“Digital printing is the future of printing technology”

In the Rapid Fire series, PrintWeek India asks Suhas Mulam nine questions about print and beyond

15 Jun 2023 | By Abhay Avadhani

Suhas Mulam, general manager of National Printing Press

What is your idea of a perfect print firm in India?
My idea of a perfect print firm depends on some important factors - offering high-quality printing solutions at reasonable prices; having a wide range of products and services to suit various needs; and providing excellent customer service and support. Ultimately, the perfect print firm is the one that meets your expectations and delivers your desired results.

What is the trait you most deplore in our industry?
Digitalisation trends that reduce the demand for printed materials, especially in sectors like banking, advertising, and postal services.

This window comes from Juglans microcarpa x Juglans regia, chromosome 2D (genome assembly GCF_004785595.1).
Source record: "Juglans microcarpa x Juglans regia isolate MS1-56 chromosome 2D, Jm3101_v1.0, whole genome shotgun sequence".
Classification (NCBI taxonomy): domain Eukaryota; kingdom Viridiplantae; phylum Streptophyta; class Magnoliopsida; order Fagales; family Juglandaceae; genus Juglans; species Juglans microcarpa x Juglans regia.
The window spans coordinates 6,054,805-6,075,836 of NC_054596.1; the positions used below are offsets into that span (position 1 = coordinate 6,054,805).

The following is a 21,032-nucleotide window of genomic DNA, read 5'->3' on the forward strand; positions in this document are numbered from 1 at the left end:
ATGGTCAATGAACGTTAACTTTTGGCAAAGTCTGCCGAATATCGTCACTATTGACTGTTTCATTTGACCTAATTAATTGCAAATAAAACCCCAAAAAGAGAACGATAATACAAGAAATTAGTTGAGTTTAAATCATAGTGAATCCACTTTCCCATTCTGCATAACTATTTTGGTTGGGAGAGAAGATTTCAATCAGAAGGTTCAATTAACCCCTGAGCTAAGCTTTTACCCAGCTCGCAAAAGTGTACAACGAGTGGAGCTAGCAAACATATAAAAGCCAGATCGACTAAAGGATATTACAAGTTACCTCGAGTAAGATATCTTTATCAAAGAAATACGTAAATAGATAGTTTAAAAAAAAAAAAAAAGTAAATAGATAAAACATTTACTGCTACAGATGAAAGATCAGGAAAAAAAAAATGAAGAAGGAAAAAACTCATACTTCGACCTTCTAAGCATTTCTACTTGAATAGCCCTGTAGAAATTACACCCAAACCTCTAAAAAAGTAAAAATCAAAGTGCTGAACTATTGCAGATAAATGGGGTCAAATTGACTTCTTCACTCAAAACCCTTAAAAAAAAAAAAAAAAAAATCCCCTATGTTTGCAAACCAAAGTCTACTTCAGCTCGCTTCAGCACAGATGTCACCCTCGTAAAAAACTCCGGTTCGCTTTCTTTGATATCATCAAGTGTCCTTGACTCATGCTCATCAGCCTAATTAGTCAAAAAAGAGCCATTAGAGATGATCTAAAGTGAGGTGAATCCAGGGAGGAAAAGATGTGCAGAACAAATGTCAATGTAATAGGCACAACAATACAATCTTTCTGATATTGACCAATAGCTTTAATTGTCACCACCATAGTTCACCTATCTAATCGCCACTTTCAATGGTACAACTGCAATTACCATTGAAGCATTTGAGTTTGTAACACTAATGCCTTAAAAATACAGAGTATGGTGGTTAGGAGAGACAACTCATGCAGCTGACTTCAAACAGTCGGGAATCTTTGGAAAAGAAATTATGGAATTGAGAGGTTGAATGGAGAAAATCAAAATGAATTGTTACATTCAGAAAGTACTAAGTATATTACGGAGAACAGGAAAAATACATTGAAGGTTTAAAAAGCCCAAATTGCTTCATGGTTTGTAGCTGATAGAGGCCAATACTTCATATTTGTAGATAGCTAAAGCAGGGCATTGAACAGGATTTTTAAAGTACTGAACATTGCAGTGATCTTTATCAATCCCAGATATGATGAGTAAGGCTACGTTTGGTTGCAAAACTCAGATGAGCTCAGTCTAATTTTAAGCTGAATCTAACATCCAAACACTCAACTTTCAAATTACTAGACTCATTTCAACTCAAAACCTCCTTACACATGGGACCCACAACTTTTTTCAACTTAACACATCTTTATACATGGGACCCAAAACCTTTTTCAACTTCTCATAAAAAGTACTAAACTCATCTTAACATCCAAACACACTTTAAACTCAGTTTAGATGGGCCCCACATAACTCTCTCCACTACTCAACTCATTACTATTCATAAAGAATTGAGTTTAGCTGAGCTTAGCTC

What is the trickiest colour that you have had to print?
Colour mode mismatch between RGB (digital) and CMYK (print), which can result in inaccurate or dull colours when converting from one mode to another.

What is the quality you seek when you hire?
Most importantly we look for qualities like good body language, listening and communication skills, positive mindset and attitude, good ethics, team work and having basic knowledge about his work profile.

What technology do you prefer? Why?
For us the preferred print process depends on the purpose, budget, volume, and quality of the printing project. Most of our jobs are printed using offset or digital, or both in tandem.

What is your favourite print joke?
Why did the printer go to the doctor? Because it had a paper jam.

What is the greatest strength of your printing firm?
99% accurate, fast and timely job allocation, pre-press, on-press, post-press operation completions and delivery dispatches aided by our trained team and strong work ethics.

What do you consider the most overrated virtue in printing?
Different people may have different opinions on what constitutes a virtue in printing, but based on my research, I find paper to be highly overrated as a virtue in printing. A reader should concentrate on the content instead of the type of paper.